A Geek With Guns

Views from a geek gun nut

Ownership Rights

Linoge has a post talking about a person who faced charges for defending his property (the person was found not guilty thankfully). The defense of property is one of those debatable things in the gun community with many claiming it’s perfectly fine while others claim a gun is for defense of life not merely property. I think the remarks Linoge has in his post exemplify the fact that defense of property should be an acceptable thing.

This subject crashes head first into another topic of have a big interest in, economics. I find the philosophical concept of ownership rights to be very interesting as an argument can be made several ways. One of the arguments against ownership rights is the fact that all products produced have derived from natural resources that nobody can make rightful claim to. I would like to present a different argument, one that is in favor of ownership rights.

None of the ideas I’m going to present here are my own. Instead they are ideas that have been described by many libertarians and Austrian economists. The best description of these concept that I’ve found can be found in Murray Rothbard’s The Ethics of Liberty.

In the United States we have many rights described in our Constitution. These rights are protections from our government and arguments can be made against their universality (for instance a right to due process only applies in as society with a state and thus can not be considered a right deriving from nature). There is one right though that can be derived purely from human reason and can be considered the one right all others derive from; the right of self-ownership. Self-ownership can be summed up as the simple fact that you own you. Even if you are a slave you still are the owner of yourself which is why you can perform such actions as attempting to escape or even kill your capture.

As you own yourself you also own your labor. Of course you can trade your labor for the products of other people’s labor but you own your labor. There is a valid argument in stating nobody can lay claim to the natural resources found on this planet as they came into being without any human action. What can also be argued is that mixing your labor with natural resources gives you a rightful claim to those resources by the fact that you own yourself and thus your labor.

By mixing your labor with natural resources you have produced something that is consumable. This applies to everything from farm goods to automobiles. By mixing your labor with natural resources you have made something new, something more useful. As this new thing is a product of your labor it is valid to claim ownership rights to it as an extension of self-ownership.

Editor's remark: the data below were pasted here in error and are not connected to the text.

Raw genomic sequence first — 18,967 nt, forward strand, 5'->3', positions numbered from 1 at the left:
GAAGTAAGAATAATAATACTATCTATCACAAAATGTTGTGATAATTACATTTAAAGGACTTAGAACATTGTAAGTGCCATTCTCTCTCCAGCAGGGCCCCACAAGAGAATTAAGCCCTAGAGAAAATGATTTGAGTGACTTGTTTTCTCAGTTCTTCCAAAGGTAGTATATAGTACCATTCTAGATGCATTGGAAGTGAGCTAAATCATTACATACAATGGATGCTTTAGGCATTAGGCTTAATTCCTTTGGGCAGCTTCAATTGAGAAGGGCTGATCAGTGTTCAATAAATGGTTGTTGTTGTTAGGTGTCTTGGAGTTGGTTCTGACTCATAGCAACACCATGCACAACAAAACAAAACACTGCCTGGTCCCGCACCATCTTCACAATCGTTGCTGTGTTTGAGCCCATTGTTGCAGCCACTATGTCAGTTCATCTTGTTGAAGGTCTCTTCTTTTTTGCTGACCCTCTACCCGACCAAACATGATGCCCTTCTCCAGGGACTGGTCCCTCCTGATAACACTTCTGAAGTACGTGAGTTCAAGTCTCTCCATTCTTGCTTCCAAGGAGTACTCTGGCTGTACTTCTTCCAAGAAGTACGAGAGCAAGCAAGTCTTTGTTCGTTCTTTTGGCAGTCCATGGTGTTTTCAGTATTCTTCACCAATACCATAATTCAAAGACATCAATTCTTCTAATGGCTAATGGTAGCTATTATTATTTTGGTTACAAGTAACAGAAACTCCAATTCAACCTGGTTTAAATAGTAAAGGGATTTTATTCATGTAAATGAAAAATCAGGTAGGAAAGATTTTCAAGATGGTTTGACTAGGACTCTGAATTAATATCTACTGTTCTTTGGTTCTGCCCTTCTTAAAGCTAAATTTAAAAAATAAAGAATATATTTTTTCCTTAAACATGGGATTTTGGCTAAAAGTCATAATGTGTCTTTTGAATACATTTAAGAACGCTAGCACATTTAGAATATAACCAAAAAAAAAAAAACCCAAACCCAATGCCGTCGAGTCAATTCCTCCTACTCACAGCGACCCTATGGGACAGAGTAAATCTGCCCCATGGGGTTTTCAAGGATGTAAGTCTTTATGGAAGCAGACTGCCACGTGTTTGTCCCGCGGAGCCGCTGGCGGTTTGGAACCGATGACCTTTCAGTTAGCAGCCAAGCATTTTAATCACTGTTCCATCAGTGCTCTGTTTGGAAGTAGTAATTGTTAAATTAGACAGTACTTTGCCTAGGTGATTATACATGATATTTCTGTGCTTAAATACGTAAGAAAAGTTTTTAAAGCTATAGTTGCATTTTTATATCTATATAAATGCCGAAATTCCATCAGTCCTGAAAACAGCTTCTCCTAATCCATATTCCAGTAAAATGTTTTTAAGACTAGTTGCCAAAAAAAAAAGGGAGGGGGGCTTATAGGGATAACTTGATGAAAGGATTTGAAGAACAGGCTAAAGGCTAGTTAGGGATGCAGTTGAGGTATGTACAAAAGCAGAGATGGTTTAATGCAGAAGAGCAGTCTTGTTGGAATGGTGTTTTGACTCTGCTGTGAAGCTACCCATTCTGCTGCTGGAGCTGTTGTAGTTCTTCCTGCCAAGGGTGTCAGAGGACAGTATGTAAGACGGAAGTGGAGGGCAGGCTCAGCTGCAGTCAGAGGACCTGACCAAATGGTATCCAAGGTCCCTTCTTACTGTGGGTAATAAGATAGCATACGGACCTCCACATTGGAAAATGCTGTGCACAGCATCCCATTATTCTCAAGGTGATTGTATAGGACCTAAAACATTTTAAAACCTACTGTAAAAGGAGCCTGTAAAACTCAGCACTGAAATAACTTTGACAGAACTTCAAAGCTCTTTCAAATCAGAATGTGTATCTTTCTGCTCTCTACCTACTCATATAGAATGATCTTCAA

These items can then be traded to other people for products of their labor. Going up enough rungs of the trade ladder we’ll create an economy. In this economy any property owned by a person will ultimately be a product of their labor either through production or trade (which is simply a voluntary exchange of ownership rights). Voluntary trade is the basis of the free market which the United States economy is very loosely based on.

What Linoge stated in his post can be derived from the right of self-ownership. When somebody takes your property they have taken a product of your labor and thus an extension of yourself. Working a job is an agreement between employer and employee where you trade your labor in exchange for another good (usually money). When somebody steals your television they haven’t just stolen the physical device but a product of your labor and thus have taken a part of yourself. As you have a finite amount of time to live the theft of labor can be considered the theft of the hours that the labor was being performed.

Using this progression of reasoned steps a conclusion in favor of property defense can be arrived at. When defending your property you are defending yourself in the form of your labor. When a thief deprives you of your property they are also deriving you of your life in the form of time you must spend in replacing said property. Even if you have theft insurance you must still use your labor to pay for that policy which would be unnecessary if it wasn’t for criminal elements.

So it’s not unreasonable to claim people should be allowed to defend their property with the same vigilance as they may defend their life. In the grand scheme of things both situations are really the same.

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Written by Christopher Burg

March 29, 2011 at 10:30 am

2 Responses

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  1. […] spelling out the equation leave a comment | 30Mar11 1744 | written by Linoge Despite the number of words I frequently foist upon the altar of “Proving My Point”, I frequently have a tendency to go straight from the beginning to the end without bothering with the whole “middle” concept… believe me, my teachers hated that habit, not because I was wrong, but simply because I was not showing my work. In any case, there are a few logical, moral, and philosophical involved in my belief that theft of property is equivalent to kidnapping and forced labor, and Chris walks you through exactly what those steps are. […]

  2. Thanks for taking the time to explain that out in detail… I see it as rather self-defining, but it is important for me to remember that there are intermediate steps, and not everyone may grasp them as readily as I do.

    Linoge

    March 30, 2011 at 7:31 pm


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